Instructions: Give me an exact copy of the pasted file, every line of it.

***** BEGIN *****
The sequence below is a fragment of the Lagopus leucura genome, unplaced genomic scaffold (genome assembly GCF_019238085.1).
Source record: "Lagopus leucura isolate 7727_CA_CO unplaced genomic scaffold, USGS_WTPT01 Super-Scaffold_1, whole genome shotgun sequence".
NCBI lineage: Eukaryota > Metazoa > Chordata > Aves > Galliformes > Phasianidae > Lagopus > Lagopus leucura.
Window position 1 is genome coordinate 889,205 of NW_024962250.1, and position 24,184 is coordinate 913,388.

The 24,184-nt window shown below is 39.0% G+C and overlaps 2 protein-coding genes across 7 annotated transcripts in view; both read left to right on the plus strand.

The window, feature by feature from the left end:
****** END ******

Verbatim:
The sequence below is a fragment of the Lagopus leucura genome, unplaced genomic scaffold (genome assembly GCF_019238085.1).
Source record: "Lagopus leucura isolate 7727_CA_CO unplaced genomic scaffold, USGS_WTPT01 Super-Scaffold_1, whole genome shotgun sequence".
NCBI lineage: Eukaryota > Metazoa > Chordata > Aves > Galliformes > Phasianidae > Lagopus > Lagopus leucura.
Window position 1 is genome coordinate 889,205 of NW_024962250.1, and position 24,184 is coordinate 913,388.

The 24,184-nt window shown below is 39.0% G+C and overlaps 2 protein-coding genes across 7 annotated transcripts in view; both read left to right on the plus strand.

The window, feature by feature from the left end: